Friday, December 17, 2010

Mesa Messenger from afar

While reading the most recent online newsletter from Kadin’s elementary school in Boulder I was struck by how the principle chose to emphasize two programs: first, their “positive behavior support” program where students are rewarded for good behavior (instead of just being punished for bad behavior), and second, the focus on developing a student’s “voice” or personal style in their writing, something they will be evaluated on. Both of these things—the only two items on his agenda—are totally and utterly foreign to the system in France!

Teachers in the kid’s schools here seem to be on the lookout only for bad behavior. Kadin came home the other day and said his class was “bavarding” so much that the teacher threatened to call the police. Wow. And in the states, his teachers think raising their voice is going too far... From what I gather, yelling is pretty much the norm here. I too once thought yelling was inevitable until I saw more skilled classroom management in action. It's pretty amazing, and pretty effective.

And I went to a parent teacher conference at Rees’s school the other day. We were walking down a corridor mostly reserved for teachers. Rees was nervous, but I told him it was okay because he was with me. Then we got lost, couldn’t find the room, and walked down that corridor several more times. On about the third time through, for some reason, Rees—who must have been pretty bored at that point—got it into his head that it would be fun to slide on his back on his fleece hoodie on the polished floor. I asked him what he was doing and told him that the floor was dirty, it was where people put their feet (and we all know those feet were on the sidewalk and we also know what is on the sidewalk in abundance here in France…), but he didn’t seem to care about that, so I just ignored him (didn’t think it was so bad, just gross) and walked a few steps ahead, knowing the moment would pass (as soon as we hit the carpet).

Just then, a teacher came out into the corridor, saw Rees, and immediately marched over with a loud, accusing, “Ce qu'il se passe ici?!” In faltering French I reply something like, “C’est mon fils,” “That is my son.” And she accepted that and the matter was dropped. I got the feeling this “Ce qu'il se passe!” is the first order of business around here. Accusations first, explanations later. It's the kind of environment where everyone is focused on the bad and aberrant, where no one would be caught being good.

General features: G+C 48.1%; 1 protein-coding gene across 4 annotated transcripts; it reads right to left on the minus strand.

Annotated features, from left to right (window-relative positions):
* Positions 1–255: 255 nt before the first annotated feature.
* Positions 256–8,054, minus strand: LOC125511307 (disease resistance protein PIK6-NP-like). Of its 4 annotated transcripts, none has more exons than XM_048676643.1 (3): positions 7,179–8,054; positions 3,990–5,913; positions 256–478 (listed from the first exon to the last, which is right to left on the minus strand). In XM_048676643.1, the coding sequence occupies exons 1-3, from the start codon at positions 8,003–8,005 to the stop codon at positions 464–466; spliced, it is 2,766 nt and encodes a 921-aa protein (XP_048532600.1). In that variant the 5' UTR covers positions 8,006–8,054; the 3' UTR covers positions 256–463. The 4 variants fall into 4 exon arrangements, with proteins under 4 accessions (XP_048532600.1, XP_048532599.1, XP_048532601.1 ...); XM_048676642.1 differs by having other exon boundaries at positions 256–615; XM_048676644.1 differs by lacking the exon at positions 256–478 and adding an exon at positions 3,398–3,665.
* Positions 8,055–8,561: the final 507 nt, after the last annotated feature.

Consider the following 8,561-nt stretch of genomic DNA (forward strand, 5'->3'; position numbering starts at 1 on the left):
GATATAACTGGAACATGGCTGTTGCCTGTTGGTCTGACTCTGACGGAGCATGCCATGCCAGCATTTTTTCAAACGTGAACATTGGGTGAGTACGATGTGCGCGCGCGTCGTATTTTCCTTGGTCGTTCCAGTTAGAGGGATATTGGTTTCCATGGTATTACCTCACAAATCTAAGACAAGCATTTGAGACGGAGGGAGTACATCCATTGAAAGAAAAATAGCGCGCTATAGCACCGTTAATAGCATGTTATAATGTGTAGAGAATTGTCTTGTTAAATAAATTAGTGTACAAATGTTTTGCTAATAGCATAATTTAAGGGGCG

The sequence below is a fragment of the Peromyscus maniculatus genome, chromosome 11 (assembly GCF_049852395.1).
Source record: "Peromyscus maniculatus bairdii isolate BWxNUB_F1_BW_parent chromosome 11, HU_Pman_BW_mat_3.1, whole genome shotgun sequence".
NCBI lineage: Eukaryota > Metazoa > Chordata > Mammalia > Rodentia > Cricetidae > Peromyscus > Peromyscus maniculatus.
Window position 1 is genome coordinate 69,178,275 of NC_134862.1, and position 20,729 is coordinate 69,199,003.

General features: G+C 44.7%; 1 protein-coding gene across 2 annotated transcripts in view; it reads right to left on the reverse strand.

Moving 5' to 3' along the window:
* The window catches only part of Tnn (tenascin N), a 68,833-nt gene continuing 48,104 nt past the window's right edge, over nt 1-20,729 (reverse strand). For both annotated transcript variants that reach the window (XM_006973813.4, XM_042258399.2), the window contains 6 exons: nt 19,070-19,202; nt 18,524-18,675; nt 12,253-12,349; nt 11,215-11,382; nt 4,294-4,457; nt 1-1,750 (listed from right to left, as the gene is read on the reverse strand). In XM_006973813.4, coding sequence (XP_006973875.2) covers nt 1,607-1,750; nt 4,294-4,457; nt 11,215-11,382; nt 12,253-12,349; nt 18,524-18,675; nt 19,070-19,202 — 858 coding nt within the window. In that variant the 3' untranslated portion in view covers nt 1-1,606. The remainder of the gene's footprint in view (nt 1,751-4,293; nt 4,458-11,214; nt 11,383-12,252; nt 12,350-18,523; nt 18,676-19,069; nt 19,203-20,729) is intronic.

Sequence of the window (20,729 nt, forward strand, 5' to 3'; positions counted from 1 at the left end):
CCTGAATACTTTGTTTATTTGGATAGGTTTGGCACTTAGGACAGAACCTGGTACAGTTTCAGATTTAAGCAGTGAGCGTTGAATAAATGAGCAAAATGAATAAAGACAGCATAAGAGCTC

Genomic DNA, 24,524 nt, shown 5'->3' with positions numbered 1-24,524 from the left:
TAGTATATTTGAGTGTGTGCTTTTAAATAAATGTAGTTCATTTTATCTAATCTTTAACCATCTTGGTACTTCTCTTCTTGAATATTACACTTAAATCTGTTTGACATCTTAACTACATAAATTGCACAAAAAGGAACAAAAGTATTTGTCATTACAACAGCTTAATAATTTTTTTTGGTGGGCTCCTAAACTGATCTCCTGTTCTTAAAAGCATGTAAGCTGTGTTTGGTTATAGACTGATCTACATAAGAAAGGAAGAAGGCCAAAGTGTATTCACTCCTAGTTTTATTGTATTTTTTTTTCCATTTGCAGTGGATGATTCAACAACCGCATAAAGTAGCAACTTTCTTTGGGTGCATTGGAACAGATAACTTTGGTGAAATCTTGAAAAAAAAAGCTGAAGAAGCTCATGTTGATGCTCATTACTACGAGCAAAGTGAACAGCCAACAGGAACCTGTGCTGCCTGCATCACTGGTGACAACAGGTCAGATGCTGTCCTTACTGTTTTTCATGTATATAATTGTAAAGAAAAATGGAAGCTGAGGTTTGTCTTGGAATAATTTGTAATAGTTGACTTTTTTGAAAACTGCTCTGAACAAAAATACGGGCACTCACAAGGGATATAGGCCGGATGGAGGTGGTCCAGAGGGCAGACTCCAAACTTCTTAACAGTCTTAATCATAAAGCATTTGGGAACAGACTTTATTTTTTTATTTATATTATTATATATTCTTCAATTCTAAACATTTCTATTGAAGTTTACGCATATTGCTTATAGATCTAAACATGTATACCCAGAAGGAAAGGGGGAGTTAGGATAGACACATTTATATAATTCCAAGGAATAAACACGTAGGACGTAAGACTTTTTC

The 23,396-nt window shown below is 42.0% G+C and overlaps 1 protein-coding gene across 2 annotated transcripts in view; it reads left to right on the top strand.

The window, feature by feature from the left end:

Still don’t know what inspired Rees’s strange behavior—there was a high, four-story sky-lit ceiling he could look up at when he was on his back—but he said I was like his armor. I did kind of sense he was pushing at the limits he felt all around him. Still, it was not my proudest moment to admit to that teacher he was my son! But we love him.

And in French school, it is hard to imagine a standard evaluation based on “voice” or personal expression. Ha! The criteria are much more structured and the value is placed on fitting in. Even using “I” in an essay is discouraged. And in handwriting too, there is no idea that everyone might develop a personal style. The emphasis instead is on one proper form to strive to achieve. And there is no acknowledgement of differences in learning style or ways of learning. It really is sink or swim (we won’t even talk about the swimming classes I've heard stories of where this is literally true…but at least the state funds swimming lessons for all…).

So I was overjoyed to learn that the child in Kadin’s class who is the “problem” kid, the one always being disciplined, was the one who excelled at the “cross” (inter-school track meet) and won the whole thing for his class. First place in the whole city for running. Gosh, could there be a connection???

Then Carina told me about an email thread/discussion she received via the parent organization at the elementary school. Apparently, in the German section of the school, a girl was assaulted by a teacher who lost her temper and pulled the girl’s hair. The parent (who I believe was German) asked the parent association what she could do. The advice from the other parents? Keep quiet because if she complains about the assault, the teacher could file a civil suit against her. The parent then asked what she could do to protect her child. The answer: not much.

Looks like another case of worker’s rights gone too far! Since I had heard this story third hand, I asked the head of the American School (Rees’s school) about it and she confirmed that this could well be the case. Unfortunately, there truly was a chance of the parent being sued by the teacher if the parent complained about the assault.

So we’re gaining some good perspective and won’t be taking the positive programs for discipline and creative expression in the Boulder schools for granted!

1 comment:

George Swain said...

Wow - I can't believe it's coming to a close. What an adventure you've all had! I'm so jealous and can't wait to spend time reliving the choice moments with you all when you visit. Traveling is one way to gain a global perspective, but actually living and attending school in a foreign country is a priceless learning experience for the kids (if they don't die in the process!) I've loved reading your commentary. As you know, I've also spent some time reflecting on what we take for granted this year. Change sure can make you appreciate what you have!